2018- The Count Of Monte Cristo – Alexandre Dumas (1845) (France)

2017 – The Heart’s Invisible Furies – John Boyne (2017) (Ireland)

2016- Joe Speedboat – Tommy Wieringa (2016) (Netherlands)

2015- Alone In Berlin- Hans Fallada (2009 translation of a 1947 novel) (Germany)

2014- The Wanderers – Richard Price (1974) (USA)

2013- The Secrets Of The Chess Machine – Robert Lohr (2007) (Germany)

2012 – The Book Of Human Skin – Michelle Lovric (2010) (UK)

2011 – The Help- Kathryn Stockett (2009) (USA)

2010- The Disco Files 1973-78 – Vince Aletti (1998) (USA)

2009- Tokyo – Mo Hayder (2004) (UK)

2008- The Book Thief – Markus Zusak (2007) (Australia)

Happy New Year and let’s hope there’s lots of great reading in 2019!

The rest of my Top 10 for this year can be found in my earlier post here

Top 10 Books Of The Year – 2018 – Part 1 (10-6)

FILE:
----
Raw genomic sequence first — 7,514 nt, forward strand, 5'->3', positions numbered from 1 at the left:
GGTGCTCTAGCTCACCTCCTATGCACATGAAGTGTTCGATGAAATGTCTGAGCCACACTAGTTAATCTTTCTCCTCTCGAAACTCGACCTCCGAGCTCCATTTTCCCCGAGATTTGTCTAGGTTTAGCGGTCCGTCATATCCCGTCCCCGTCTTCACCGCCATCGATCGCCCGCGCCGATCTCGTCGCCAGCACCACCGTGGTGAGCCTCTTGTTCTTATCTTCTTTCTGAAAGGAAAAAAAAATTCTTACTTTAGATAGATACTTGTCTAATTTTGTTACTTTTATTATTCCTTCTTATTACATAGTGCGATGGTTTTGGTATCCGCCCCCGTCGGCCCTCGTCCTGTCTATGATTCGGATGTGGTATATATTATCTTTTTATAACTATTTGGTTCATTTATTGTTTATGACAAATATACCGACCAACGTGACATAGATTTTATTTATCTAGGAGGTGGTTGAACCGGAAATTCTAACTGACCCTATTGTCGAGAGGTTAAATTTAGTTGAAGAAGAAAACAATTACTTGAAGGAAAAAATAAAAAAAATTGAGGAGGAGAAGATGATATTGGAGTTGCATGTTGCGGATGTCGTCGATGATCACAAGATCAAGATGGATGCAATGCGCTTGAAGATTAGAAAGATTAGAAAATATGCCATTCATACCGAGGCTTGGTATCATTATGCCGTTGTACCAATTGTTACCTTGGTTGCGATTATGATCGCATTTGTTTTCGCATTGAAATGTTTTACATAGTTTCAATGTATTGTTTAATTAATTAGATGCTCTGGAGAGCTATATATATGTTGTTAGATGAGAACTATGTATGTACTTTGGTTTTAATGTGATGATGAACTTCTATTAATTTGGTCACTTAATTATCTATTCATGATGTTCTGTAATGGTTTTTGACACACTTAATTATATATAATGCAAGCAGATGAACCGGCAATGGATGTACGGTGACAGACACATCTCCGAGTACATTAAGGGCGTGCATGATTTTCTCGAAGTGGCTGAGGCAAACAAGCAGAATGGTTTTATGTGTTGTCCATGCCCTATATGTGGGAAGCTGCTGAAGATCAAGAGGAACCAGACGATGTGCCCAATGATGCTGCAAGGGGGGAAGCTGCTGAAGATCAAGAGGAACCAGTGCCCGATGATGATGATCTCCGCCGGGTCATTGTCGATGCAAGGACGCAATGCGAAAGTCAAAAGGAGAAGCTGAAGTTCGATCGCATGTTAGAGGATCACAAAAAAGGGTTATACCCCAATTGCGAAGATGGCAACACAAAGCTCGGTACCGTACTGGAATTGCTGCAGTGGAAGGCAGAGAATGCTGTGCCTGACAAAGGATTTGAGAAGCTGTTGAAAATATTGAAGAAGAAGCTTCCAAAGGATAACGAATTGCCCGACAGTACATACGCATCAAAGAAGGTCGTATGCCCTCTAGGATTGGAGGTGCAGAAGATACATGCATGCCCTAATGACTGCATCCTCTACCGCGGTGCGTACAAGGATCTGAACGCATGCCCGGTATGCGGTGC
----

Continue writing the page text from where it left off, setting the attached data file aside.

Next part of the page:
2018 – 66 books read, which was one down on last year.  It looked like I would beat last year’s total until it took me a month to read the final book.  That seems to be very much around the sort of total that I can manage in a year, apart from 2016 when I managed 80, my 2015 figure was exactly the same as last year.  So, now it is time to whittle those 66 down to the 10 which created the greatest impression.  For the first time ever I’ve awarded more 5 stars than places in the top 10, 12 in fact, which means that two five star reads will not even make my Top 10, which has never happened before because I’m stingy with those five stars.  It just shows how many good books I have read this year.  To complete the breakdown I read 12 five stars, 32 four stars and 22 three stars (2017’s spread was 10/31/26).  Like last year I haven’t read anything I rated below three stars (I think this is because I am better at choosing titles to read) and absolutely everything I read this year has been reviewed on this site.